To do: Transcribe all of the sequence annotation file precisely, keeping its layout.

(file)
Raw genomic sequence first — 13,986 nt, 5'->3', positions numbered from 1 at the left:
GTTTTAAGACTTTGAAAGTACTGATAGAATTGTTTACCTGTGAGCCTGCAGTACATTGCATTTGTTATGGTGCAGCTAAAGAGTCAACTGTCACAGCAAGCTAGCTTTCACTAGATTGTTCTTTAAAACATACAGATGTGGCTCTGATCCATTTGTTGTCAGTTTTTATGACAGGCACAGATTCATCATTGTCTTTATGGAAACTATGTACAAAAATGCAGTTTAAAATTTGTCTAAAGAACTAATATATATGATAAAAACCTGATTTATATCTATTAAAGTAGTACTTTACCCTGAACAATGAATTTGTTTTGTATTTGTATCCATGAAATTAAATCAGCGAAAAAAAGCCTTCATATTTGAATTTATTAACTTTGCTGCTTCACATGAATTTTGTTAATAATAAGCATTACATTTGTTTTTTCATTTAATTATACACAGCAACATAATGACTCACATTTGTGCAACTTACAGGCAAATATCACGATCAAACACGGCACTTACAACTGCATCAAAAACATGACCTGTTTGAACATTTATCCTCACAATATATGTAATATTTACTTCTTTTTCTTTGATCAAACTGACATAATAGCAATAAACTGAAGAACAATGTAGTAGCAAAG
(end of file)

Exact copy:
Raw genomic sequence first — 13,986 nt, 5'->3', positions numbered from 1 at the left:
GTTTTAAGACTTTGAAAGTACTGATAGAATTGTTTACCTGTGAGCCTGCAGTACATTGCATTTGTTATGGTGCAGCTAAAGAGTCAACTGTCACAGCAAGCTAGCTTTCACTAGATTGTTCTTTAAAACATACAGATGTGGCTCTGATCCATTTGTTGTCAGTTTTTATGACAGGCACAGATTCATCATTGTCTTTATGGAAACTATGTACAAAAATGCAGTTTAAAATTTGTCTAAAGAACTAATATATATGATAAAAACCTGATTTATATCTATTAAAGTAGTACTTTACCCTGAACAATGAATTTGTTTTGTATTTGTATCCATGAAATTAAATCAGCGAAAAAAAGCCTTCATATTTGAATTTATTAACTTTGCTGCTTCACATGAATTTTGTTAATAATAAGCATTACATTTGTTTTTTCATTTAATTATACACAGCAACATAATGACTCACATTTGTGCAACTTACAGGCAAATATCACGATCAAACACGGCACTTACAACTGCATCAAAAACATGACCTGTTTGAACATTTATCCTCACAATATATGTAATATTTACTTCTTTTTCTTTGATCAAACTGACATAATAGCAATAAACTGAAGAACAATGTAGTAGCAAAG